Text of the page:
Back by Popular Demand! How to Make Your Own Granola Bars

How to Save a Million Dollars a Year

How to Make Your Own Granola Bars!

Granola Bars

OK, making my own granola bars did not save me a million dollars last year.  It may have only been half a million dollars.  Or maybe just enough for an occasional, guilt free (mostly) massage at a fabulous spa.  But more to the point, store bought granola bars are expensive.  They don’t seem that way, as you’re pushing your cart down the cereal isle… $3 or so seems harmless enough, right?  The problem is, many of those $3 boxes only contain 5 bars.  Even that might seem reasonable if everyone was happy with one bar.  I, however, have been blessed with boys.  Growing boys.  Have you seen growing boys raid a kitchen after school?  It’s an awe inspiring, slightly terrifying sight to behold.

My darling boys could obliterate a whole shelf of granola bars in only the time it would take them to tear through all of that wasteful packaging.  If I continued buying granola bars from the supermarket, I was going to need to supplement my income by renting out my boys for farm labor.  They didn’t seem too keen on the idea, so Option B required me to create an easy, low cost granola bar that would pass muster with the kids.  Three different versions became fast favorites.  I hope you enjoy them!  Don’t forget to post your comments below!

No-Bake Granola Bars, Part I:  Apple Cinnamon
I make a lot of jellies and jams (recipes coming soon!).  Occasionally, a batch of jelly or jam won’t turn out quite right – it’s either overcooked so that it’s too thick to spread, or undercooked so that it resembles syrup.  Because I’m too frugal to just throw them away, my “jars of mistakes” have been taking up shelf space, waiting to be put to good use.  Well, it’s Good Use Time!  You can use any apple jelly for this recipe, whether a store-bought version or a homemade version, even if it’s underwhelming on its own.
Combine dry goods and set aside:Dry Ingredients
3 cups of whole oats
1 cup of high fiber cereal
3/4 cup of diced, dried apples
1 heaping teaspoon of cinnamonButter and Jelly
Combine in a large pot and boil for two minutes:
¼ cup butter (or vegan substitute)
1 cup apple jelly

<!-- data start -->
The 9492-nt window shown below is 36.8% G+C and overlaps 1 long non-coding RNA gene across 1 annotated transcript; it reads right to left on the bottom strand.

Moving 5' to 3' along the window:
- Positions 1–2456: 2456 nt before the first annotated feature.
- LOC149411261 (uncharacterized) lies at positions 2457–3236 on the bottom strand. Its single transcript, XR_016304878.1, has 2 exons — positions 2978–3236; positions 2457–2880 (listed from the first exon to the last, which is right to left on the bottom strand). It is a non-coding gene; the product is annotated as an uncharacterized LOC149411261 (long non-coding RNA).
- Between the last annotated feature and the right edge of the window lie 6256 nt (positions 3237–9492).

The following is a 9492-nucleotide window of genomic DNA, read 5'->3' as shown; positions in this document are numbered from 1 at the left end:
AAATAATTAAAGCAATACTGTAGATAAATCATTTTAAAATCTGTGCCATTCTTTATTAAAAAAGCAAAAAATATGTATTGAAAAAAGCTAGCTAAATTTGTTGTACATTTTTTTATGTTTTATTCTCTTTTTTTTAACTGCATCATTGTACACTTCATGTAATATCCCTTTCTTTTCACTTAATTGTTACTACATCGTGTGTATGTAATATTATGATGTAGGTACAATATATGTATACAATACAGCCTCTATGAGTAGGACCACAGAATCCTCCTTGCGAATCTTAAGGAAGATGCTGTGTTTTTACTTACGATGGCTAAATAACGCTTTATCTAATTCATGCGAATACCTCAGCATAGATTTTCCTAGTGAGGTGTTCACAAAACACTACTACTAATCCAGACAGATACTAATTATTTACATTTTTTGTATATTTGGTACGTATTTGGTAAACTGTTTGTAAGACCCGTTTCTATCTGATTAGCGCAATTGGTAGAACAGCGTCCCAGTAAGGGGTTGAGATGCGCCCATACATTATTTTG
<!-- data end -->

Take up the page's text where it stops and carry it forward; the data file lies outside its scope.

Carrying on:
Remove from heat, stir in dry ingredients. Line a 9” x 13” cookie sheet (preferably one with low sides) with parchment paper. Pour mixture onto center of parchment paper; let cool for a few moments until safe to touch. With wet hands (prevents sticking), press mixture to evenly cover parchment paper.  picture055

Refrigerate for 30 minutes or until firm. Lift parchment paper and set on large cutting board. Cut mixture into 16 granola bars. Line each bar with parchment and refrigerate or freeze for storage.

Enjoy!

No-Bake Granola Bars, Part II: Wild Blueberry

Two summers ago, my family spent a week on the Maine Coast (beautiful… highly recommend!).  Kitchen goofball that I am, I managed to squeeze my canning pot, canning utensils, and a case of half pint canning jars into the back of the family minivan.  I was on a quest to purvey enough of the fabled wild Maine blueberries to make 12 jars of jam, and I succeeded… sort of.

I overcooked the jam.

There was wailing and gnashing of teeth.  There may have been a few words uttered that would, ah, make a Sunday School teacher blush.  But… Crowded Earth Kitchen wastes NOTHING!  Despite having no earthly idea how I would salvage those blueberries, I packed my 12 jars of crystallized blueberry “rock” into the van and brought them home.

You may use any blueberry jam for this recipe (I salvaged mine by soaking the jars in scalding hot water).  You might even get wild and crazy and try using another variety of jam.  If you create your own version, please let me know how it turns out!

Combine dry goods and set aside:

3 1/2 cups of whole oats

1 cup of high fiber cereal

1/4 teaspoon ground cardamom

Combine in a large pot and boil for two minutes:

¼ cup butter (or vegan substitute)

1 cup blueberry jam

Blueberry Bars Remove from heat, stir in dry ingredients. Line a 9” x 13” cookie sheet (preferably one with low sides) with parchment paper. Pour mixture onto center of parchment paper; let cool for a few moments until safe to touch. With wet hands (prevents sticking), press mixture to evenly cover parchment paper. Refrigerate for 30 minutes or until firm. Lift parchment paper and set on large cutting board. Cut mixture into 16 granola bars. Line each bar with parchment and refrigerate or freeze for storage. Enjoy!